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Shakespeare's Lark and Nightingale with Rod Molzahn

Birds in Romeo and Juliet!
© Mark Eggleton View Large

Birds play important roles in many of Shakespeare’s plays. In Romeo and Juliet, the Lark sings at dawn and the Nightingale’s song fills the evening. At a moment of great peril, the Lark warns the lovers their time is short. Both the Skylark and the Nightingale are nondescript birds – but their songs are unforgettable. The Royal Society for the Protection of Birds studies the various effects that farming methods have on Skylarks, like this one. They provide farmers with guidelines about maintaining their lands to help these birds.
Learn more about Rod Molzahn's Shakespeare camp for teens. Please see the bottom of the transcript.

Full Transcript



Shakespeare’s Lark and Nightingale

Featuring Rod Molzahn

This is BirdNote!
[Song of a Sky Lark]
Birds play important roles in many of Shakespeare’s plays. In Romeo and Juliet, the Lark sings at dawn, the Nightingale at night. At a moment of great peril, the Lark warns the lovers their time is short.  Romeo has killed Tybalt, Juliet’s cousin, in a duel and has been banished by the Duke. Their first night together will be their last.
Here’s actor Rod Molzahn. Juliet speaks first:

[song of Nightingale]
Wilt thou be gone? It is not yet near day:
It was the Nightingale, and not the Lark,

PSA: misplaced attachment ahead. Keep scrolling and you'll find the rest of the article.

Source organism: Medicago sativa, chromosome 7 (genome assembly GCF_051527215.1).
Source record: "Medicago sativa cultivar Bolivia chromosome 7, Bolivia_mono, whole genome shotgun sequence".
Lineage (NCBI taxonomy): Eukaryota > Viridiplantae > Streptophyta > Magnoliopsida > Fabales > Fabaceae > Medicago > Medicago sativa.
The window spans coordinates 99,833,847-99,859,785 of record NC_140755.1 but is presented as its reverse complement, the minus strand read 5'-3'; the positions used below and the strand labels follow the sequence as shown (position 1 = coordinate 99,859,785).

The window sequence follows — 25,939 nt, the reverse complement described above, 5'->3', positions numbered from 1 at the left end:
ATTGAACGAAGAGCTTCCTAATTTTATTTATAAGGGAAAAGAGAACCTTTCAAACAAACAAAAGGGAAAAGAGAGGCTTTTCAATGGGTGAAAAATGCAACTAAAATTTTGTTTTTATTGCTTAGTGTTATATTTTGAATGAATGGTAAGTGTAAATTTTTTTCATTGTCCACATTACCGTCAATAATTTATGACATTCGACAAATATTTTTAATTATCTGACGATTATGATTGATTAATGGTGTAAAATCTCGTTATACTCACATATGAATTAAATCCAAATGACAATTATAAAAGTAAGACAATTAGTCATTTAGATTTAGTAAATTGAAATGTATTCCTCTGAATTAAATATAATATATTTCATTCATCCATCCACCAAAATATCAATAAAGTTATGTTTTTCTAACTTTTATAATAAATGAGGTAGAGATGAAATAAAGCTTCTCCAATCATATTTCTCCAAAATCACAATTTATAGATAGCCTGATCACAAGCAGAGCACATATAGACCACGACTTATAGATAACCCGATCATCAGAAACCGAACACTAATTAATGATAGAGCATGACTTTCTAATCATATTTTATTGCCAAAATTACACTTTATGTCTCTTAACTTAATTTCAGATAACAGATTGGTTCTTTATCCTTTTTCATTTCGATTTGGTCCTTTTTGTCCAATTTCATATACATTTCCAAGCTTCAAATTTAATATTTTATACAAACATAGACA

That pierced the fearful hollow of thine ear;
Nightly she sings on yond Pomegranate tree:
Believe me love, it was the Nightingale.   
Romeo answers:
It was the Lark, the herald of the morn,
No Nightingale: look love,
Night’s candles are burnt out, and jocund day
Stands tiptoe on the misty mountain tops.
I must be gone and live, or stay and die.
Juliet responds:
Yond light is not day-light, I know it, I:
Therefore, stay yet; thou need’st not be gone.
Romeo answers:
I am content, so thou wilt have it so.
Come, death, and welcome! Juliet wills it so.
How is it my soul? Let’s talk; it is not day.
Juliet again:
It is, it is: hie hence, be gone, away!
It is the Lark that sings so out of tune.
Some say the Lark makes sweet division;
This doth not so, for she divideth us.    [Song of Lark]

Learn more at I’m Mary McCann.

Bird sounds provided by The Macaulay Library of Natural Sounds at the Cornell Lab of Ornithology, Ithaca, New York. Song of Sky Lark 36249 and song of Common Nightingale 71610 recorded by A.B. van den Berg.
Producer: John Kessler
Executive Producer: Chris Peterson
© 2012 Tune In to     June 2012   Narrator: Mary McCann
ID#  shakespeare-03-2012-06-16

There are two Shakespeare Acting Camps for actors from 6th grade through high school. The Wenatchee, Washington camp, in its 18th year this summer, happens between July 2 and July 26, 2012 ending with 3 performances of "As You Like It" outdoors at Ohme Gardens Park. The Newport, Oregon camp, in its 11th year this summer, runs from August 6 through August 16, finishing with 2 performances of "As You Like It" at the Newport Performing Arts Center. For additional information, contact Rod Molzahn at

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